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Can a Vagus Nerve Massage Really Work?

How a Vagus Nerve Massage Connects to Health and Wellness

Key Takeaways
  • Targeted vagus nerve massages of the neck and shoulder area have been shown to improve vagal tone.
  • Regular soft tissue massage of the shoulders has also been shown to improve vagal tone, so vagus nerve targeted massage may not be necessary.
  • A carotid sinus massage (CSM) is used to improve an abnormal heart rate in a medical setting, so you shouldn’t try it at home.
  • Better vagal tone has been associated with improved physical health, mental health, cardiovascular functioning, immunity, and digestive function.

Improving vagal tone is a popular topic right now, and you may have seen suggestions such as tapping on your chest, gargling salt water, laughter, cold water exposure, massage, and deep breathing. However, not all of these techniques are proven to work. 

In this article, we’ll explore the research about vagus nerve massages. You will learn how this technique works, whether it’s effective, who it is safe for, and what you want to look for in a massage therapist qualified to do this type of massage. 

Woman getting a vagus nerve massage

What Is a Vagus Nerve Massage?

Unlike what you might think, a vagus nerve massage doesn’t directly massage the vagus nerve. Rather, it is a massage of areas that are in close proximity to the vagus nerve. Vagus nerve massage is a form of vagus nerve stimulation, which helps improve vagal tone (another term for vagus nerve functioning). 

In a vagus nerve massage, moderate pressure is applied to the area between the trapezius and sternocleidomastoid muscles in the neck/shoulder area and at the muscles below the base of the skull, with twisting or stroking motions [1].

The trapezius muscles are at the top of your shoulders and help move the neck and head, as well as move your shoulder blades. The sternocleidomastoid muscles go down the sides of your neck, from the base of your head. They help you rotate your head and keep your head aligned with your spine. 

Another form of vagus nerve massage is called carotid sinus massage, which involves pressing lightly with the fingers on the side of the neck where the pulse from the carotid artery can be felt the strongest. CMS is meant to stimulate a receptor in the carotid artery (known as the carotid body) and raise vagal tone. The end goal is to slow a rapid heart rate and improve abnormal heart rhythms [2]. It should not be used in people who have cardiovascular disease, and it shouldn’t be done outside a medical setting, without supervision by a doctor, as it could have dangerous side effects.

Does Vagus Nerve Massage Work?

There are not a lot of studies on vagus nerve massage, but the ones we do have show that a massage of the base of the head, neck, and shoulders can improve heart rate variability (the time between heartbeats, used to indirectly measure vagal tone) [1].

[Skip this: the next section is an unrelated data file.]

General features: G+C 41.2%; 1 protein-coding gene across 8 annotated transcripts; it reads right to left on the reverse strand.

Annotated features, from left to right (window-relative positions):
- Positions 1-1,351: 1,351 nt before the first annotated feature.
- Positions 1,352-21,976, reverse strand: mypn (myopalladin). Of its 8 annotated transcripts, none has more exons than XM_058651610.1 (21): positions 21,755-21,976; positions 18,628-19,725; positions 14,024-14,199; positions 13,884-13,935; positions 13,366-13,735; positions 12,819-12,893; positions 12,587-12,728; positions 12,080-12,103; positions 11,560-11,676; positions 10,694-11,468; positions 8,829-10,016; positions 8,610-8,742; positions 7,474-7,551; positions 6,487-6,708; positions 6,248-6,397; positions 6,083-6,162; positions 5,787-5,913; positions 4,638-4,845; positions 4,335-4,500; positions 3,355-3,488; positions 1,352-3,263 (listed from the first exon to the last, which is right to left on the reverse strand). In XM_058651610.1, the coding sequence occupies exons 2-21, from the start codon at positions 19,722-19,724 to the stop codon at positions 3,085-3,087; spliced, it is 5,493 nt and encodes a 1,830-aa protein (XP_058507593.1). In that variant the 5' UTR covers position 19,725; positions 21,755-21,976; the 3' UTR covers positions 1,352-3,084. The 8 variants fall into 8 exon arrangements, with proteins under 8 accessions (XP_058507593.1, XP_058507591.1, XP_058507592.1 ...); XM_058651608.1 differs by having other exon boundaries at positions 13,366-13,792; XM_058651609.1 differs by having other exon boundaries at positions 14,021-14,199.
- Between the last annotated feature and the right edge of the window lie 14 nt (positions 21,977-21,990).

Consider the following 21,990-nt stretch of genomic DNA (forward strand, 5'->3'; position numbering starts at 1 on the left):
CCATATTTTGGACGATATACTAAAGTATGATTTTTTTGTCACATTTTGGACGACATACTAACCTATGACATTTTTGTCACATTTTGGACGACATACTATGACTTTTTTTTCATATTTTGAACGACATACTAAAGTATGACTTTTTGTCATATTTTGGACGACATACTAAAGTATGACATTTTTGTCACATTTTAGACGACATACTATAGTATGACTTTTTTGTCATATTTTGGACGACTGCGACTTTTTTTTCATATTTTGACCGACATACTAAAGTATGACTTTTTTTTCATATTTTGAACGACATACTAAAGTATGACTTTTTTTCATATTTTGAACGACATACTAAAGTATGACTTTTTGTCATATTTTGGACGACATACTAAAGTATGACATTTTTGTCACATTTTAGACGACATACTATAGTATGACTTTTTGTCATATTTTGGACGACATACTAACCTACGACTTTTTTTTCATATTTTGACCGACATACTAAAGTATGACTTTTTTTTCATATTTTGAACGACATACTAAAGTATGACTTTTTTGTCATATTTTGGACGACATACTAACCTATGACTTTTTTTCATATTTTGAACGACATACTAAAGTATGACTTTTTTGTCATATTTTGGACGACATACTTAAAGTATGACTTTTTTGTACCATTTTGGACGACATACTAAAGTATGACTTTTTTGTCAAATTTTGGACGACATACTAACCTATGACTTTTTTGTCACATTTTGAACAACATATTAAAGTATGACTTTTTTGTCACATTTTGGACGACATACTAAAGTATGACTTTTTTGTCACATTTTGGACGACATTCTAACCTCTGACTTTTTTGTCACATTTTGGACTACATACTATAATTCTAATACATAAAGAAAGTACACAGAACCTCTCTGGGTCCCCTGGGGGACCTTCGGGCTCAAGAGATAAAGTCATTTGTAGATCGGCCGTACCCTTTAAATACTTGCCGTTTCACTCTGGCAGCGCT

You may be wondering where you can find a massage therapy practice that specializes in vagus nerve massage. The good news is that a study comparing designated vagus nerve massage to regular soft shoulder massage found that a standard shoulder massage was just as effective. Both groups had a substantial increase in heart rate variability (HRV) after either kind of massage for 10 minutes, as compared to controls who had no massage and just had rest only [1]. 

There are some claims that massage of other areas of the body, such as foot massage or massage of the eyes or belly, can also improve vagal tone. However, the research we have really only supports massage of the head, neck, and shoulder areas. This does not mean that massage of other areas proximal to the vagus nerve, such as the eyes or belly, do not work. Rather, it means we do not have enough clinical studies to show that they work yet. 

In order to decide if you want to add vagus nerve stimulation to your treatment regimen, it is helpful to know how the vagus nerve affects the body and our well-being. 

How the Vagus Nerve Affects the Body

Infographic on the vagus nerve's importance with illustration

Poor vagus nerve functioning (low vagal tone) has been associated with IBS and IBD as well as heart disease, depression, and autoimmune conditions. 

Good functioning of the vagus nerve is important for the gut-brain connection as well as our digestion, heart and breathing regulation, and emotional wellbeing. 

Why and how is this one nerve not only important for your digestion but also your mental health, blood pressure, heartbeat, ability to swallow, and your immune system [3]? 

First, let’s cover what the vagus nerve is. It is the 10th cranial nerve, extending from the brainstem all the way down to the gastrointestinal tract [4]. The far reach of this nerve explains why it affects so many parts of the body. It is involved with regulating everything from digestion, to hormone production (such as our stress hormone cortisol,) as well as emotions and our heartbeat and breathing. 

Let’s take a more in-depth look at a few of these body systems in relationship to the vagus nerve. 

Autonomic Nervous System

How the brain relates to the vagus nerve